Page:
A Little Anecdote… Meeting Spud the Scottish Bagpiper

Last updated on December 15, 2018

The faint lilt of a bagpipe rode the gentle breeze as I wandered to the main street of Fort Augustus. The town is small—tiny actually—and most of the action takes place along the Caledonian Canal, which feeds into Loch Ness. This is a busy passageway through the area since the canal connects several of the main Lochs (lakes), and uses an intricate locks system to safely move boat from into the calm waters of Loch Ness.

Although the legend and myth of Nessie is one key reason people visit this area, it’s also to see the locks and take in the sights and things to in Fort Augustus. Foot bridges span over the canal’s locks and tourists jostle for spots, especially when a boat moves through!

Tilt the camera just right and aim for an arty shot.

Fail. I have yet to discover a way to make the locks actually look interesting—I encountered this in Panama’s Canal Zone as well—but they are undeniably as popular as Loch Ness itself here in Fort Augustus.

Spud the Piper in Fort Augustus, Scotland in 2009
Spud the Bagpiper piping awa for the summer crowds in Fort Augustus

Meeting Spud, Fort Augustus’ Bagpiper

The bagpipes grew louder the nearer I made it to the central tourist area until I rounded a corner. There before me was a piper in full Scottish regalia piping out his heart to the small crowd of tourists.

And while the intellectual part of me understands that the piper was piping specifically because of the tourists—because what normal person would wake up thinking, “Gee, perhaps I’ll put on this outfit and jam by the single most touristy spot in town”—it didn’t detract from the cool factor. Bagpipes are one of those instruments that most people (outside of Scotland for sure) rarely hear live. And that’s a shame because it’s beautiful.

I settled into a cozy spot on the grass near the bagpiper, content to much on an apple and listen to him play. Tourists ebbed and flowed past the piper, many snapping photos and tossing him a few coins before heading to the locks and shops and pubs lining the canal.

During one of his breaks, the bagpiper introduced himself to me as Spud—I would come to learn that he is a well-known bagpiper! We got to chatting and Spud felt the way many feel upon learning I am a born and raised Floridian: bewildered that I lived in such densely layered heat and humidity. I continued listening and relaxing—at least until Spud slipped in a couple of American nursery songs into his next set! That had my head whipping up, laughter bubbling out. Hearing “Skip to my Lou,” “Clementine,” and other such songs from his bagpipes seemed both anachronistic and highly amusing!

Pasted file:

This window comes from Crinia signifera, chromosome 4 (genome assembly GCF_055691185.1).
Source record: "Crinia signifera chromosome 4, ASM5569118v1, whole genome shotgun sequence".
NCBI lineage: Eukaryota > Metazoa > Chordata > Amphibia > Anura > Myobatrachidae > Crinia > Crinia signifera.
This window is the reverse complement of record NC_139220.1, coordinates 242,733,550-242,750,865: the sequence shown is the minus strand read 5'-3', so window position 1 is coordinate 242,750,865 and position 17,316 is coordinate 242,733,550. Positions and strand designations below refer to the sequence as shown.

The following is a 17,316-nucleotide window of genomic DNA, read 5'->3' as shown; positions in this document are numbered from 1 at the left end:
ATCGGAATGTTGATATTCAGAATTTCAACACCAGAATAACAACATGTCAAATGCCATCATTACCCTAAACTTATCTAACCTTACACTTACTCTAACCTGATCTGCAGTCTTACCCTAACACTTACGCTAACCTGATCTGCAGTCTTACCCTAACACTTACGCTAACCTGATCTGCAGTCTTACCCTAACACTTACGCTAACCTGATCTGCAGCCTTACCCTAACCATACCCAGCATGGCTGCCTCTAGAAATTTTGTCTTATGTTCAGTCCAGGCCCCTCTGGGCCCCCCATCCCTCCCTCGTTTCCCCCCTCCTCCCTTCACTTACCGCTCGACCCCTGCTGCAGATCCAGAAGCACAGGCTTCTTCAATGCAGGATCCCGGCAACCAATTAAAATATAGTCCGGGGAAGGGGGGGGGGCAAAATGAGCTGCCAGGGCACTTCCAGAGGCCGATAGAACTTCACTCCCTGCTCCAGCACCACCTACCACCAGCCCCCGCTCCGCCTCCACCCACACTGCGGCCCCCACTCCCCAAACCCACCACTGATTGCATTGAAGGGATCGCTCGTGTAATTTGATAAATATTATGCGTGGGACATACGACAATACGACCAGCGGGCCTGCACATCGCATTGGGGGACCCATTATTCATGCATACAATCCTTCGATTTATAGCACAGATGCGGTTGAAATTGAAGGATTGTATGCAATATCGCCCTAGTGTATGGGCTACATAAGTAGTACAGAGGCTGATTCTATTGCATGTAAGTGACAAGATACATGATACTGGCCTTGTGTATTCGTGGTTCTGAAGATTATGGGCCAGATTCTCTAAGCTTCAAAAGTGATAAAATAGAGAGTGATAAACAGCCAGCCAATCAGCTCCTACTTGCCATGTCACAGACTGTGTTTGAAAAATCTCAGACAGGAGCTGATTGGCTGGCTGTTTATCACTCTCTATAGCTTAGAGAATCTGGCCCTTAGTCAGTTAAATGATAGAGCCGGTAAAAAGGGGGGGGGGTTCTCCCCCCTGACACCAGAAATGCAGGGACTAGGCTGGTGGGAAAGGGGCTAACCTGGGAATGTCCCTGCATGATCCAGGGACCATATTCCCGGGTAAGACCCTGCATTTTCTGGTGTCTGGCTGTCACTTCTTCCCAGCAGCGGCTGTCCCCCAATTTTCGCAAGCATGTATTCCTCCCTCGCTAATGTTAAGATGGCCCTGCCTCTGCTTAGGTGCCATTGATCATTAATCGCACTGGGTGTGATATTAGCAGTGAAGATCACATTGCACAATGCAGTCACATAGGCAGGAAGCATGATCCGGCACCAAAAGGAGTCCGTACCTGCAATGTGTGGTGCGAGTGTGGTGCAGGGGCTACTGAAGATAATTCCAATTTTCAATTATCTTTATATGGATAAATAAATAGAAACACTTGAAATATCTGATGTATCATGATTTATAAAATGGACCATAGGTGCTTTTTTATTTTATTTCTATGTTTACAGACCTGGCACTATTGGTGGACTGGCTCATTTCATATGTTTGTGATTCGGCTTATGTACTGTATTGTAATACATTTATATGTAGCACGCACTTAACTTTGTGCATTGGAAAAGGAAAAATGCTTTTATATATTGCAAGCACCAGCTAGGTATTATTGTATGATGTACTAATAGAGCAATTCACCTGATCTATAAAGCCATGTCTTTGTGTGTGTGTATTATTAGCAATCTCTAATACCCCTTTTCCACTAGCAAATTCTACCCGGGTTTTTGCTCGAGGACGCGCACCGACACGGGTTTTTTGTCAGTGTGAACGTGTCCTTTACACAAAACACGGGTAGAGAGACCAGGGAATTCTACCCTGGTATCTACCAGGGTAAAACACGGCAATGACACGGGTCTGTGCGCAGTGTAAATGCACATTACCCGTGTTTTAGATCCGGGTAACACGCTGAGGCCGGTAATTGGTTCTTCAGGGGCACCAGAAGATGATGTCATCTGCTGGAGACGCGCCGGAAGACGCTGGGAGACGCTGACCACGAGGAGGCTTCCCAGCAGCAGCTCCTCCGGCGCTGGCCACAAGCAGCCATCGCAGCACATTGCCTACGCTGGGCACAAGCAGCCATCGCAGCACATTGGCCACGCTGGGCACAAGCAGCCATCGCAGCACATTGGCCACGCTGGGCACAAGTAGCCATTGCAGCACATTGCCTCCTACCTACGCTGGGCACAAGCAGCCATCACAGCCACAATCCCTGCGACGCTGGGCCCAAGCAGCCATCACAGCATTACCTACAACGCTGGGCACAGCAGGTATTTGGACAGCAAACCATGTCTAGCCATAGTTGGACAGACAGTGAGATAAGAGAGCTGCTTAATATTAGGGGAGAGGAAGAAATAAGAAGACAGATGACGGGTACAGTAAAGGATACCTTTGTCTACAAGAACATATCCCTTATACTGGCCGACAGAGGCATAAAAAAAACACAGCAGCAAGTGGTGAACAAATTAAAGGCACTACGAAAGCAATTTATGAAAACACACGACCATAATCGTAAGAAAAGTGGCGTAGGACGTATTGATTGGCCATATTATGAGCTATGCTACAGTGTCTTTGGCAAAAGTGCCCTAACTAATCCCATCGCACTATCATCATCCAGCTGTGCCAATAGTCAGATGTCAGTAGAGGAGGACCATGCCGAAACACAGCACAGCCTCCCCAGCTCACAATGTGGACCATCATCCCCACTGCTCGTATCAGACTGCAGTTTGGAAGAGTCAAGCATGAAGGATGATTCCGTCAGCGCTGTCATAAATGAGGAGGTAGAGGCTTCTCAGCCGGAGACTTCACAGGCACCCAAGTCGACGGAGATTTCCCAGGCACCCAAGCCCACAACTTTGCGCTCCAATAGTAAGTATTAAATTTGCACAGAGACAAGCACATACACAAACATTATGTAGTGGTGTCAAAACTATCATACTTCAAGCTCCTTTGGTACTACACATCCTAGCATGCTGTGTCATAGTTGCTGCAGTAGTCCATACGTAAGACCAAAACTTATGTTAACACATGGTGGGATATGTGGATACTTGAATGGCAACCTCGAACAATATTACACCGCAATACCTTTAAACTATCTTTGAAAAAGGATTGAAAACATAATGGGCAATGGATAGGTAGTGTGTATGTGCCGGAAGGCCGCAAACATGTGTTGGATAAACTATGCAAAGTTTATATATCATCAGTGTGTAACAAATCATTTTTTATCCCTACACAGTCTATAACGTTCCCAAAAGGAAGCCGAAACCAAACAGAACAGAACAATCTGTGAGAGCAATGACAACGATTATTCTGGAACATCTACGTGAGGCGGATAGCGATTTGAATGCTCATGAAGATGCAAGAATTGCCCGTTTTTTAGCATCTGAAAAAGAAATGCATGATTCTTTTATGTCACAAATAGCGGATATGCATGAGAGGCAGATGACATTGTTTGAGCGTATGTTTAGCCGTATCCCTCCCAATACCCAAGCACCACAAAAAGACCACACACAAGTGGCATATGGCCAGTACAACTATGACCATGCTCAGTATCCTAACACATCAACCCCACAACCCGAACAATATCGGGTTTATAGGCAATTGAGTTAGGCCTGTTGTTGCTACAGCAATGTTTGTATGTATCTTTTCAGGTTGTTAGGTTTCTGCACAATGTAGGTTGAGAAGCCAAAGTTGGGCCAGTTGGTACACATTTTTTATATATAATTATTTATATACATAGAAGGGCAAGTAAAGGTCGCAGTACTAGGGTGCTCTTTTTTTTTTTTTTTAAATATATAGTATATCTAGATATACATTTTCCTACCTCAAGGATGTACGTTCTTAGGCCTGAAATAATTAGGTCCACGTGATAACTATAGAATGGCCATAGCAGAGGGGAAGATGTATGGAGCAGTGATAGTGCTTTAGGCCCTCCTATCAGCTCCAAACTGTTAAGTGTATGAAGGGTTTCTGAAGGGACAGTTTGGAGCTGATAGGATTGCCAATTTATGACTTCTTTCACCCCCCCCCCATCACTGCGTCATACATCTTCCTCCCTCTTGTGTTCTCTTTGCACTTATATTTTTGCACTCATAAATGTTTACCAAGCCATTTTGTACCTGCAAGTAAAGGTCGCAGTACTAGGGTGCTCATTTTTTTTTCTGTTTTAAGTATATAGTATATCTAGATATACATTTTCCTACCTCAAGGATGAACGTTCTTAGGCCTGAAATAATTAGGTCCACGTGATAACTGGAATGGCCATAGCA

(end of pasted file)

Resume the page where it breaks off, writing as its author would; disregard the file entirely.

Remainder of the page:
Spud plays bagpipes regularly in Fort Augustus, most every day during the high season, so throughout the week I often aimed a friendly wave in his direction as I made my way to the tiny multi-purpose grocery store/café/ restaurant to pick up dinner fixings. And on my last day, I spent several hours listening and relaxing while waiting for my bus out of town, which is how I ended up in the hitchhiking debacle!

Debacle aside, the interactions with Spud, the grocery store owner, and others is an aspect I simply love about small towns all over the world. Fort Augustus is one; I loved Český Krumlov most recently, and long before that I stayed an extra week in Luang Prabang just to soak in the good vibes. Staying a bit longer than the “must-see” things require lends new dimensions to what can seem touristy and one-dimensional.

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